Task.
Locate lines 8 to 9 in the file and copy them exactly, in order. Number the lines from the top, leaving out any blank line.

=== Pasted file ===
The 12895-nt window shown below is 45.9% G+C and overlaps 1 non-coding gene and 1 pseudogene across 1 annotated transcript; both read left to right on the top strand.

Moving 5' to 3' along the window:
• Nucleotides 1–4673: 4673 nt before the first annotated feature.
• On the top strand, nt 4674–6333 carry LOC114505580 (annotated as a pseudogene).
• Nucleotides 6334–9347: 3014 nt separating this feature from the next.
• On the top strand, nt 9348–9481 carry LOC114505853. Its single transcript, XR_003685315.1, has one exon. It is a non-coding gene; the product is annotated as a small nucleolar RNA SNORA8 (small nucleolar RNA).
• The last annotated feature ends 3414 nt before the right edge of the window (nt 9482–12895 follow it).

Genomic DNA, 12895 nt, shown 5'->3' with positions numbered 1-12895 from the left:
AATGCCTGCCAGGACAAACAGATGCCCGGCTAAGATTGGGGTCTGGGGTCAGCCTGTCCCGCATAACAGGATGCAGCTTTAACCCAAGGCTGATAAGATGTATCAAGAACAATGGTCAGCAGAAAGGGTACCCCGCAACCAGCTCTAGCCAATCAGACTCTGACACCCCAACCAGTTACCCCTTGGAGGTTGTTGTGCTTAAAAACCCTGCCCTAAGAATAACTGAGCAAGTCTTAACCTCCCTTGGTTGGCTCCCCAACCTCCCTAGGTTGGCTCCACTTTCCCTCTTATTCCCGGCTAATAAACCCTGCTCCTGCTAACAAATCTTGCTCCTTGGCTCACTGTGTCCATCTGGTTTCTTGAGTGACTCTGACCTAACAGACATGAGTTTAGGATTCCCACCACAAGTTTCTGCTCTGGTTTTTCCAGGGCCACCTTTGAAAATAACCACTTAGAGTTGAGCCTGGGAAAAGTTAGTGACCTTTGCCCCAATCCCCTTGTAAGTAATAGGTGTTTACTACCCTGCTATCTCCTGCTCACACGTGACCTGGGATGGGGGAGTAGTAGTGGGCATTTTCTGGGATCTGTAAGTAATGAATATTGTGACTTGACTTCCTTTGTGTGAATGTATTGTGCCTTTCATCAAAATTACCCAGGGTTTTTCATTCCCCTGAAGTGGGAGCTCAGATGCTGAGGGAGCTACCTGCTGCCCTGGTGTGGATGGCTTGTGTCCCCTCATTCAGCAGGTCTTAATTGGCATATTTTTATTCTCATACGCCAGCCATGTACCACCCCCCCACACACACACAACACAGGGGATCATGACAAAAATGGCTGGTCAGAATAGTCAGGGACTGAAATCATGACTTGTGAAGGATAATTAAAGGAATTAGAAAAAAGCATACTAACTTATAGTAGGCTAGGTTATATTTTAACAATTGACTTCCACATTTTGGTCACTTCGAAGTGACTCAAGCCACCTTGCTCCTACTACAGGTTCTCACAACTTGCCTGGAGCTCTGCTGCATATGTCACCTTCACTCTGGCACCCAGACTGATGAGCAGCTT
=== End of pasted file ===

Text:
Genomic DNA, 12895 nt, shown 5'->3' with positions numbered 1-12895 from the left:
AATGCCTGCCAGGACAAACAGATGCCCGGCTAAGATTGGGGTCTGGGGTCAGCCTGTCCCGCATAACAGGATGCAGCTTTAACCCAAGGCTGATAAGATGTATCAAGAACAATGGTCAGCAGAAAGGGTACCCCGCAACCAGCTCTAGCCAATCAGACTCTGACACCCCAACCAGTTACCCCTTGGAGGTTGTTGTGCTTAAAAACCCTGCCCTAAGAATAACTGAGCAAGTCTTAACCTCCCTTGGTTGGCTCCCCAACCTCCCTAGGTTGGCTCCACTTTCCCTCTTATTCCCGGCTAATAAACCCTGCTCCTGCTAACAAATCTTGCTCCTTGGCTCACTGTGTCCATCTGGTTTCTTGAGTGACTCTGACCTAACAGACATGAGTTTAGGATTCCCACCACAAGTTTCTGCTCTGGTTTTTCCAGGGCCACCTTTGAAAATAACCACTTAGAGTTGAGCCTGGGAAAAGTTAGTGACCTTTGCCCCAATCCCCTTGTAAGTAATAGGTGTTTACTACCCTGCTATCTCCTGCTCACACGTGACCTGGGATGGGGGAGTAGTAGTGGGCATTTTCTGGGATCTGTAAGTAATGAATATTGTGACTTGACTTCCTTTGTGTGAATGTATTGTGCCTTTCATCAAAATTACCCAGGGTTTTTCATTCCCCTGAAGTGGGAGCTCAGATGCTGAGGGAGCTACCTGCTGCCCTGGTGTGGATGGCTTGTGTCCCCTCATTCAGCAGGTCTTAATTGGCATATTTTTATTCTCATACGCCAGCCATGTACCACCCCCCCACACACACACAACACAGGGGATCATGACAAAAATGGCTGGTCAGAATAGTCAGGGACTGAAATCATGACTTGTGAAGGATAATTAAAGGAATTAGAAAAAAGCATACTAACTTATAGTAGGCTAGGTTATATTTTAACAATTGACTTCCACATTTTGGTCACTTCGAAGTGACTCAAGCCACCTTGCTCCTACTACAGGTTCTCACAACTTGCCTGGAGCTCTGCTGCATATGTCACCTTCACTCTGGCACCCAGACTGATGAGCAGCTT